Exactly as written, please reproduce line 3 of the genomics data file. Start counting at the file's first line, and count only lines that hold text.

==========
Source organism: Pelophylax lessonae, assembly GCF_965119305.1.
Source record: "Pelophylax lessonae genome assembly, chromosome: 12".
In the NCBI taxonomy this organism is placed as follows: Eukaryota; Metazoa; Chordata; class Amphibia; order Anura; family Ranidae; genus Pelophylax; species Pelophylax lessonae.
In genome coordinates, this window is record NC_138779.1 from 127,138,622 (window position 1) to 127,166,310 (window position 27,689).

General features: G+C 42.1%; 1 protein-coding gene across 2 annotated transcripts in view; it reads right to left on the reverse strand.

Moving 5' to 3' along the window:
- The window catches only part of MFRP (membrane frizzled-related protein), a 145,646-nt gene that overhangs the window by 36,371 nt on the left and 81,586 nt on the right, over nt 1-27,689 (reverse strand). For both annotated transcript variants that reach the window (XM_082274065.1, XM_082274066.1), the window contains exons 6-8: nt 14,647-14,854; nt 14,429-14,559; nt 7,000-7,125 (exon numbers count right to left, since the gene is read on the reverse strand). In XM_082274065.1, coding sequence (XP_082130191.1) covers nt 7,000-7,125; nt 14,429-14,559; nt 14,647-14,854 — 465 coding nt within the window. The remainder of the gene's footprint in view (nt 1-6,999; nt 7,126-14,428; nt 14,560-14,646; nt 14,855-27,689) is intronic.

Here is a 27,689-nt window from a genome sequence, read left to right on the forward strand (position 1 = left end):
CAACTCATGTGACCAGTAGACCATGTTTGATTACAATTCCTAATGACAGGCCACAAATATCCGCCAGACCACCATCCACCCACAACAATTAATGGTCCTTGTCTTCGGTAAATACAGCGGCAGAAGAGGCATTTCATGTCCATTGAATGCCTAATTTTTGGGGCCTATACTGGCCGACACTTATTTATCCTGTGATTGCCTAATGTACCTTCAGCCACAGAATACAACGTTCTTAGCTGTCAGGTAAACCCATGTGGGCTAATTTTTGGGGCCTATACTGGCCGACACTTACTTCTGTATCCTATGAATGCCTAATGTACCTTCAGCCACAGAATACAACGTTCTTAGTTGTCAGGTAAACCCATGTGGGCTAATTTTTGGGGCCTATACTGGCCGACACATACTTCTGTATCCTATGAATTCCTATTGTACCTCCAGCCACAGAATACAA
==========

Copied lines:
In the NCBI taxonomy this organism is placed as follows: Eukaryota; Metazoa; Chordata; class Amphibia; order Anura; family Ranidae; genus Pelophylax; species Pelophylax lessonae.